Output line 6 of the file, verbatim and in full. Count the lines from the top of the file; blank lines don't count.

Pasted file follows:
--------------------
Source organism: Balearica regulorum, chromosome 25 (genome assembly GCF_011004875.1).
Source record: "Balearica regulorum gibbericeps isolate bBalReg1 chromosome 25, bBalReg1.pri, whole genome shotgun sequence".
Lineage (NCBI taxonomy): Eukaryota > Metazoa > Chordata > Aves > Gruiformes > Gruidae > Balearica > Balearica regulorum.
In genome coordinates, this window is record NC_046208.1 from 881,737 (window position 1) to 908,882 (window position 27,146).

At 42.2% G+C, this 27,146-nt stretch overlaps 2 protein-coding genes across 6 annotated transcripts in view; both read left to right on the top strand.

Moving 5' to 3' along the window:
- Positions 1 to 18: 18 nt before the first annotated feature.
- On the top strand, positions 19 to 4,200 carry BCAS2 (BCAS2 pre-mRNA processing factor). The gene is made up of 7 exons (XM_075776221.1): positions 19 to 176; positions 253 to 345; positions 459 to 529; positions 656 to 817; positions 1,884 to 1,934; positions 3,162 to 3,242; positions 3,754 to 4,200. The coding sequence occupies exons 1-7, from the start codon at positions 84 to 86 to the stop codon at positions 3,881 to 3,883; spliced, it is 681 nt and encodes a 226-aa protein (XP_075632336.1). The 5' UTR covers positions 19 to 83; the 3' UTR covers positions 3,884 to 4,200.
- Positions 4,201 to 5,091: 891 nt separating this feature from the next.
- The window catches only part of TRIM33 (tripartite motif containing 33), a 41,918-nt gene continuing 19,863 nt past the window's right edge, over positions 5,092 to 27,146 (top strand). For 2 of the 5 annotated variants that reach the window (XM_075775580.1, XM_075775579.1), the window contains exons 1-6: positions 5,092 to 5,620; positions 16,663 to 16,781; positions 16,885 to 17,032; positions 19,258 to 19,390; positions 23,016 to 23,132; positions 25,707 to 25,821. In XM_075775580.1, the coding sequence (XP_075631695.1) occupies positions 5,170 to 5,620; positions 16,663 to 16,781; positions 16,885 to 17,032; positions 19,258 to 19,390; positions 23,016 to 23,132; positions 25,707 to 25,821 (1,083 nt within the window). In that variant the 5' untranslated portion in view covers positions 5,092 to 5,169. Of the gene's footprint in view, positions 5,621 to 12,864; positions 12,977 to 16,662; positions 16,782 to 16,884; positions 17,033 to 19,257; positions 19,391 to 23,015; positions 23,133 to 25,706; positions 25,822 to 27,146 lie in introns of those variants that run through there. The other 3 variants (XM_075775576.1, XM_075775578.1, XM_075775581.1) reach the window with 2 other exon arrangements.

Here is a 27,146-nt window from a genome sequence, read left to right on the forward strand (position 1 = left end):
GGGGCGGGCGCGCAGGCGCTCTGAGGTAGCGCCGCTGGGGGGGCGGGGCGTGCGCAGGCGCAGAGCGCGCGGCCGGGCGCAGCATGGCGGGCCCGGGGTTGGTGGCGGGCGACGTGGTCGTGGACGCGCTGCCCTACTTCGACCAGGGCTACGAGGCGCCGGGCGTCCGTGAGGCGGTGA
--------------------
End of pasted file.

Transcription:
Moving 5' to 3' along the window: